3. Alberto Moreiras. “A response to Steve Buttes”. https://infrapolitica.wordpress.com/2016/04/11/a-response-to-steve-buttes-by-alberto-moreiras/

4. https://www.youtube.com/watch?v=U6ddjE_sL5w

Advertisements

Esse extraneum: on Emanuele Coccia’s Sensible life: a micro-ontology of the image. (Gerardo Muñoz)

coccia sensible lifeLa vita sensibile (2011) is Emanuele Coccia’s first book to be translated into English. Rendered as Sensible Life: a micro-ontology of the image (Fordham U Press, 2016), it comes with an insightful prologue by Kevin Attell, and it belongs to the excellent “Commonalities” series edited by Timothy Campbell. We hope that this is not the last of the translations of what already is Coccia’s prominent production that includes, although it is not limited to La trasparenza delle immagini: Averroè e l’averroismo (Mondadori, 2005), Angeli: ebraismo, cristianesitimo, Islam (co-ed with G. Agamben, 2011), and most recently Il bene nelle cose: la pubblicità come discorso morale (2014). One should take note that in Latin America – particularly in Chile and Argentina – Coccia’s books have been translated for quite a while, and have been part of a lively debate on contemporary thought. We hope that a similar fate is destined in the United States. For some of some of us working within the confines of the Latinamericanist reflection, an encounter with Coccia has grown out of our continuous exchange with friends like Rodrigo Karmy, Gonzalo Diaz Letelier, and Manuel Moyano. It would be superfluous to say that Coccia’s work is nested in the so called contemporary ‘Italian Philosophy’ (pensiero vivente, in Roberto Esposito’s jargon), although one would be committing a certain violence to reduce it to another ‘theory wave’ so rapidly instrumentalized in the so called ‘critical management’ within the North American university.

Coccia’s tropology (not entirely a set of fixed “categories” or “concepts” for a philosophical program), such as imagination, the sensible, and the averroist intellect are signatory relays for a potential history of thought against the grain of grand conventional histories and historiographies of Western philosophy, or even more so, against the reaffirmation of a principle of philosophy of history in the wake of nihilism and biopolitics. It is most certainty true that Coccia’s investigations share a horizon that we can call the “form of life” – some of us also call it “infrapolitical existence”, which for Coccia himself has translated as the vita sensibile – although both his approach and condensation of thought always presuppose an efficient interrogation of the singular indifferent to “influences” or “schools of thought” (even when Coccia moves deep into scholastic and medieval philosophy). Perhaps no less important of a metacritical index is the unreserved service for a reconsideration of the philosophical tradition – and more importantly, the transmission and disposition of a thinking that remains unwritten – beyond the history of metaphysics and political theology.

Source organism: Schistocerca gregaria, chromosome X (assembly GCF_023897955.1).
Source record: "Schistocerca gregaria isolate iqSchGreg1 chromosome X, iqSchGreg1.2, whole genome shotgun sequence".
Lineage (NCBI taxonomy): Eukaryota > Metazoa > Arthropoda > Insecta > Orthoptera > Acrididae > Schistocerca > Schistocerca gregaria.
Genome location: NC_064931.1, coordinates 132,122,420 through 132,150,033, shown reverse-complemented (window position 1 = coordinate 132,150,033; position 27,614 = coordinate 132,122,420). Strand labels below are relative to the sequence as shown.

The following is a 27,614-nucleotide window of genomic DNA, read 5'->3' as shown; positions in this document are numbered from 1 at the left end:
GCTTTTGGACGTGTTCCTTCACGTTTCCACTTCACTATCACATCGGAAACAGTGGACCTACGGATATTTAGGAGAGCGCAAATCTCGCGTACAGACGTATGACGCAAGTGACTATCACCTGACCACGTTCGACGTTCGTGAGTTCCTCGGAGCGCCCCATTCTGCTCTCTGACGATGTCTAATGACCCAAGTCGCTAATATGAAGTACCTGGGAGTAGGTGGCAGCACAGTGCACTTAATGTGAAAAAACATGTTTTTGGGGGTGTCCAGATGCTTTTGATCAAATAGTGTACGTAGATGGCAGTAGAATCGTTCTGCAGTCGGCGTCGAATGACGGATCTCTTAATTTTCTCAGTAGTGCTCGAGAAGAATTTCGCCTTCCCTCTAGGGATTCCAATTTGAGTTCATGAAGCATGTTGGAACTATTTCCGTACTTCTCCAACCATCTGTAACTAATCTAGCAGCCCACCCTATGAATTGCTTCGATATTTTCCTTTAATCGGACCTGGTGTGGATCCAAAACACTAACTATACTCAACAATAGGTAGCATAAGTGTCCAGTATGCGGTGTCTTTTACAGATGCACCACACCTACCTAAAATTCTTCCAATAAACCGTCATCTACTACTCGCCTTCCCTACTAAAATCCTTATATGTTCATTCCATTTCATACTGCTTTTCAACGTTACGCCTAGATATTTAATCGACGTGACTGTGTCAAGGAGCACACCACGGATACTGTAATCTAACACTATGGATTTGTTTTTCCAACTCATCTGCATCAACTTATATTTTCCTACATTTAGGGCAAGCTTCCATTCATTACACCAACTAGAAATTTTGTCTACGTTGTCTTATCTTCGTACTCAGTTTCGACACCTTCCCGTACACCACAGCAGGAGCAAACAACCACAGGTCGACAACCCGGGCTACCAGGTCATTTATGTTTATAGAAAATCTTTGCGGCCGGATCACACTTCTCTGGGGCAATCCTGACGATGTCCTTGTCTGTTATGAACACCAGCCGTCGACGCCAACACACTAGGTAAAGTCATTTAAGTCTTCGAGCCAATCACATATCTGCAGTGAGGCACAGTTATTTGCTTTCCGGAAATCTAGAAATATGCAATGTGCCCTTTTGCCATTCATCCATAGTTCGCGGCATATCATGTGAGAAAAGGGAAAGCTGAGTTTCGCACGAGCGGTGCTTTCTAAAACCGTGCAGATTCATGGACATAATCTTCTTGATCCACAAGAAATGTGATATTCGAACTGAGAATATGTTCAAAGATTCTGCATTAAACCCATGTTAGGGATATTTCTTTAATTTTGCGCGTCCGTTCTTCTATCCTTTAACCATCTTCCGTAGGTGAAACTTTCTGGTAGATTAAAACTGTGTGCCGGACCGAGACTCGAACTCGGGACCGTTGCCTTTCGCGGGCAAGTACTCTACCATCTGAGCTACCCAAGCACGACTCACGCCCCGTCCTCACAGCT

Sensible Life is not a book about the ontology of the image in the pictorial or phenomenological sense, but an investigation into the metaxy of existence and being in the world. As Coccia argues early on in the book, ‘the sensible life is a world given to us, and only as sensible life are we in the world’ (2). Against biopolitical or vitalist (neo-positivist) remnants of understanding as fated in the subject (or the persona), Coccia prepares the ground for a physics of the sensible that affects, without really transforming, the human as subject, although it does seek to exhaust itself in subjectivity. Coccia argues, as if implicitly taking up Simone Weil’s suggestion, that the form of sensation is always a modal relation with the outside, an improper distance (metaxu) of the ‘in between’, necessary for any schematization of concrete existence [1]. Hence, perception or sensing is only possible because there is metaxy, and not because there is a subject as the producer and commander of capacities and substances. Against distributive ontologies that design complex arrangement and division of ‘life’, Coccia’s sensibly maps out a region that has always already been there, and that turns to another relation with ontology and language.

In a large part, Sensible Life is vastly informed by his prior study on Averroes and the averroist tradition Averroè e l’averroismo (Mondadori, 2005), where Coccia studied the ways in which conventional Christian history of philosophy convicted the twelve century Iberian philosopher for the madness of positing a common and universal unity of the intellect. What Coccia thematizes in that study, but also in Sensible life with greater speculative freedom, is the extent to which reason depends on the potentiality of the intellect understood as the capacity for imagination. What is common and at the same time ‘improper’ to all beings is the potentiality of imagination that remains outside of life, never constituting a principle of sufficient reason nor the ground for dogmatic belief. The ‘scandal of averroism’, as Rodrigo Karmy has called it, was followed by the Scholastic ban on teaching averroism and removing averroists from the university. It is no surprise that this coincided with the development of the category of the person as a secondary reserve of Christian political theology and Roman Catholic ratio [2].